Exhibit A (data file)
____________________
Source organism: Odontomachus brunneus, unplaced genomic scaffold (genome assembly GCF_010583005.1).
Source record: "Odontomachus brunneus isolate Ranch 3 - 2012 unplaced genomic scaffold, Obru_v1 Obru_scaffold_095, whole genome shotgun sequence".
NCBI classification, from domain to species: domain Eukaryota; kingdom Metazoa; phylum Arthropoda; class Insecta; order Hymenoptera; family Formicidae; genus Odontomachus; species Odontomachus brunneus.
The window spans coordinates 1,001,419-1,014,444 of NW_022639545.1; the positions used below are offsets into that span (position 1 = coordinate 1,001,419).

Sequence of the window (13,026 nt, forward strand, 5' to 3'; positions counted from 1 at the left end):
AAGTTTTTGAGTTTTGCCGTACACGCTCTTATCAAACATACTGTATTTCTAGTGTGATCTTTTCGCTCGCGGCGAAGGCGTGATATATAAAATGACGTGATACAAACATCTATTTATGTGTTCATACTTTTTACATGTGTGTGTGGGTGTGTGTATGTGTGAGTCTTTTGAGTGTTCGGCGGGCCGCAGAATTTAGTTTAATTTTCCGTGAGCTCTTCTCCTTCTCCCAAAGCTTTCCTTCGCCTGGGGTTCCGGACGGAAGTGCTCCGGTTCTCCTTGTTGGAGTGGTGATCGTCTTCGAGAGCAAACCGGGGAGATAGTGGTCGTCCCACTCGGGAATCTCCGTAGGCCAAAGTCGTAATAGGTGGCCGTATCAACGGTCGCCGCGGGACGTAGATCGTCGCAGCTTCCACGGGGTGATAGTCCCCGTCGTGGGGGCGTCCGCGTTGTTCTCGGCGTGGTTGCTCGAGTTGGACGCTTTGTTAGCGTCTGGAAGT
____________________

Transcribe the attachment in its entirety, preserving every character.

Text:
Source organism: Odontomachus brunneus, unplaced genomic scaffold (genome assembly GCF_010583005.1).
Source record: "Odontomachus brunneus isolate Ranch 3 - 2012 unplaced genomic scaffold, Obru_v1 Obru_scaffold_095, whole genome shotgun sequence".
NCBI classification, from domain to species: domain Eukaryota; kingdom Metazoa; phylum Arthropoda; class Insecta; order Hymenoptera; family Formicidae; genus Odontomachus; species Odontomachus brunneus.
The window spans coordinates 1,001,419-1,014,444 of NW_022639545.1; the positions used below are offsets into that span (position 1 = coordinate 1,001,419).

Sequence of the window (13,026 nt, forward strand, 5' to 3'; positions counted from 1 at the left end):
AAGTTTTTGAGTTTTGCCGTACACGCTCTTATCAAACATACTGTATTTCTAGTGTGATCTTTTCGCTCGCGGCGAAGGCGTGATATATAAAATGACGTGATACAAACATCTATTTATGTGTTCATACTTTTTACATGTGTGTGTGGGTGTGTGTATGTGTGAGTCTTTTGAGTGTTCGGCGGGCCGCAGAATTTAGTTTAATTTTCCGTGAGCTCTTCTCCTTCTCCCAAAGCTTTCCTTCGCCTGGGGTTCCGGACGGAAGTGCTCCGGTTCTCCTTGTTGGAGTGGTGATCGTCTTCGAGAGCAAACCGGGGAGATAGTGGTCGTCCCACTCGGGAATCTCCGTAGGCCAAAGTCGTAATAGGTGGCCGTATCAACGGTCGCCGCGGGACGTAGATCGTCGCAGCTTCCACGGGGTGATAGTCCCCGTCGTGGGGGCGTCCGCGTTGTTCTCGGCGTGGTTGCTCGAGTTGGACGCTTTGTTAGCGTCTGGAAGT